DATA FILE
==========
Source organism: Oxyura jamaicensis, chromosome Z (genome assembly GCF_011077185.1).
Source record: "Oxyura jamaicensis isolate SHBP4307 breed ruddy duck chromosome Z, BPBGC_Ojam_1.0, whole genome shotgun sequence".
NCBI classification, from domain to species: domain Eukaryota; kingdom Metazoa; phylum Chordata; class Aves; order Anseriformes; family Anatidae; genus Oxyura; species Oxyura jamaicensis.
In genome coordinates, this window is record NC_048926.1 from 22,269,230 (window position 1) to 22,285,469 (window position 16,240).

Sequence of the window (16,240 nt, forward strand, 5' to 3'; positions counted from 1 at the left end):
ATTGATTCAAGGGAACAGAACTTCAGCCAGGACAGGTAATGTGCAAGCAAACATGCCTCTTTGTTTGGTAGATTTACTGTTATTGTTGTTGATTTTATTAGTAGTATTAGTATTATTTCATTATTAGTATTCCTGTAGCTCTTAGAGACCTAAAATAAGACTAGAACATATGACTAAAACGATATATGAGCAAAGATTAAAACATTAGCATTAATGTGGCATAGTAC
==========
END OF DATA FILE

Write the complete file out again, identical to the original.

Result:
Source organism: Oxyura jamaicensis, chromosome Z (genome assembly GCF_011077185.1).
Source record: "Oxyura jamaicensis isolate SHBP4307 breed ruddy duck chromosome Z, BPBGC_Ojam_1.0, whole genome shotgun sequence".
NCBI classification, from domain to species: domain Eukaryota; kingdom Metazoa; phylum Chordata; class Aves; order Anseriformes; family Anatidae; genus Oxyura; species Oxyura jamaicensis.
In genome coordinates, this window is record NC_048926.1 from 22,269,230 (window position 1) to 22,285,469 (window position 16,240).

Sequence of the window (16,240 nt, forward strand, 5' to 3'; positions counted from 1 at the left end):
ATTGATTCAAGGGAACAGAACTTCAGCCAGGACAGGTAATGTGCAAGCAAACATGCCTCTTTGTTTGGTAGATTTACTGTTATTGTTGTTGATTTTATTAGTAGTATTAGTATTATTTCATTATTAGTATTCCTGTAGCTCTTAGAGACCTAAAATAAGACTAGAACATATGACTAAAACGATATATGAGCAAAGATTAAAACATTAGCATTAATGTGGCATAGTAC